R. Stephen Berry is a physical chemist who has contributed to the understanding of the atomic origins of freezing, melting, crystallization, and glass formation; how electrons and photons interact with molecules; and how to make efficient use of energy and the environment.
Berry’s work concerns the economic implications of resource management and the application of thermodynamics to achieve optimum performance of engines and processes. He is the author of numerous articles and several books, including Understanding Energy: Energy, Entropy and Thermodynamics for Everyman (1991), Water and Energy as Linked Resources (co-author, 1978), TOSCA: Optimizing the Mix of Fossil and Nuclear Plants from Total Social Cost (1979), and Physical Chemistry (1980). His recent work ranges from basic research on atomic and molecular collisions, nanoscale materials, and protein dynamics to activities concerning national security and intellectual property issues.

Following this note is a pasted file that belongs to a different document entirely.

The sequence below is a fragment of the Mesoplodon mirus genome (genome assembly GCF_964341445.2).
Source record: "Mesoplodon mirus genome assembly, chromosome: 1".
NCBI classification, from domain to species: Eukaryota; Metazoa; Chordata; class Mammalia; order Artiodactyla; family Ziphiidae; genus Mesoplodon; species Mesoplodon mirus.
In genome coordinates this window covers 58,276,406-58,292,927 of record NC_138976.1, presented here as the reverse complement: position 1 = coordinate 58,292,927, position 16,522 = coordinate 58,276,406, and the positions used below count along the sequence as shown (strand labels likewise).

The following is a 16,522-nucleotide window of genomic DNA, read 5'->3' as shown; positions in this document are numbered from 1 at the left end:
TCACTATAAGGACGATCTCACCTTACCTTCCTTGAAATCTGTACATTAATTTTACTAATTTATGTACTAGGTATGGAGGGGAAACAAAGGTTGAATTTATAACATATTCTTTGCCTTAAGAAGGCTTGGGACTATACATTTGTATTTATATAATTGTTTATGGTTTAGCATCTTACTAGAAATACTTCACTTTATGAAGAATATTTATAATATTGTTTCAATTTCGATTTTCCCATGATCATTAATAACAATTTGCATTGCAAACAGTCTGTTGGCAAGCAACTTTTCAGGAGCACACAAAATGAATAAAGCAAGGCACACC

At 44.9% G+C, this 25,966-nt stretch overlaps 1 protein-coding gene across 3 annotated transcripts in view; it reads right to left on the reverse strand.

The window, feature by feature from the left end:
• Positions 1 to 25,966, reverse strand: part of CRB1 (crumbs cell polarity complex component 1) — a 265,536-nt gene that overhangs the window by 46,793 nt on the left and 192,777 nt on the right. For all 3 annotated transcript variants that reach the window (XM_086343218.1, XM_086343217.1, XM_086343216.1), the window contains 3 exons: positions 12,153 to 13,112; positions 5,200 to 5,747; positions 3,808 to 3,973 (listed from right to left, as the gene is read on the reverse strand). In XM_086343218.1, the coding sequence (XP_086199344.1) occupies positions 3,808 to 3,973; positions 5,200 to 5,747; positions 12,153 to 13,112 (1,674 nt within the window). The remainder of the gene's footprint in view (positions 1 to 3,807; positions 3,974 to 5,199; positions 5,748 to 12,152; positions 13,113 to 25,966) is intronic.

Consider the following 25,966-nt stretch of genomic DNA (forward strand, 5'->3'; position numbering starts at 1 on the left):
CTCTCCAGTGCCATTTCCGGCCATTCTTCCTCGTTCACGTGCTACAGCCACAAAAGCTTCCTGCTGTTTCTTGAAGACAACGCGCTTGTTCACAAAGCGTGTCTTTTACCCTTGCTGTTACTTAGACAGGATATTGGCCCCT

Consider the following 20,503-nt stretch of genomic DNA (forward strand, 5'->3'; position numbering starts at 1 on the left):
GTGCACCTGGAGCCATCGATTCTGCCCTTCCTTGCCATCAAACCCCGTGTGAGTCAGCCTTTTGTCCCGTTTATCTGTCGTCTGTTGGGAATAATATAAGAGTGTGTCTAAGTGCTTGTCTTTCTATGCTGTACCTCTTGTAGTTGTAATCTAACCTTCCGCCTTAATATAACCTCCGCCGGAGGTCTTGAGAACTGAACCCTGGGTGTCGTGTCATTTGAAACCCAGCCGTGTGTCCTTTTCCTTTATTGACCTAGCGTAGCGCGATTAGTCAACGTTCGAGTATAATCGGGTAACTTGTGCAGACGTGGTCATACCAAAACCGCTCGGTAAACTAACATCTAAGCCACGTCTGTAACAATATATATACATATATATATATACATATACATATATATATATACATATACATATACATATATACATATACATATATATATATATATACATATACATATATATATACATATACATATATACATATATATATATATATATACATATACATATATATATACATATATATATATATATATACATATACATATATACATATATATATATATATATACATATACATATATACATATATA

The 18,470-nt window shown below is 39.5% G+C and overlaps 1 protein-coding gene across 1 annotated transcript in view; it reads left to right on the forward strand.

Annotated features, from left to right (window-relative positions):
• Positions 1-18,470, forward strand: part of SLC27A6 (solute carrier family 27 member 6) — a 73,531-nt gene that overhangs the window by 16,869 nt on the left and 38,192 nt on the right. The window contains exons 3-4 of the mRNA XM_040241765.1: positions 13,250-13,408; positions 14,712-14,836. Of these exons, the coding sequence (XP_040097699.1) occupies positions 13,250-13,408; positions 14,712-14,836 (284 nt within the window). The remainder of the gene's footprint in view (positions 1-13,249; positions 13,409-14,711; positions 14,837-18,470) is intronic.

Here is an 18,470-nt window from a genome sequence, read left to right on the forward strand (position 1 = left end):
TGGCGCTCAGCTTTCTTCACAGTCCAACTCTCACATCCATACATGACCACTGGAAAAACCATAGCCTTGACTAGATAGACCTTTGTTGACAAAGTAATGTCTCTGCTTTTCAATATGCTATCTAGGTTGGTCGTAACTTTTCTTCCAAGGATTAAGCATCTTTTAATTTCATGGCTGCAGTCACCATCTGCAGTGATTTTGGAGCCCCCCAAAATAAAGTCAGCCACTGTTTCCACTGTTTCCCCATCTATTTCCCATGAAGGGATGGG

Berry is the James Franck Distinguished Service Professor Emeritus in the Department of Chemistry and the James Franck Institute at the University of Chicago. He also serves as a special advisor to the director for national security at Argonne National Laboratory.
Berry received an A.B. (1952), M.A. (1954), and Ph.D. (1956) from Harvard University.
Now 84 years old, R. Stephen Berry is still teaching (with an economist colleague, G. Tolley) a course on Energy and Energy Policy, still doing some research at the University of Chicago, and still managing to ski (although not at the earlier level of challenge). He splits his time between Chicago and summers in Aspen and Telluride, and he participates in an amateur early music group, I Freschi Baldi, that meets weekly to play recorders and violin.
Updated August 2015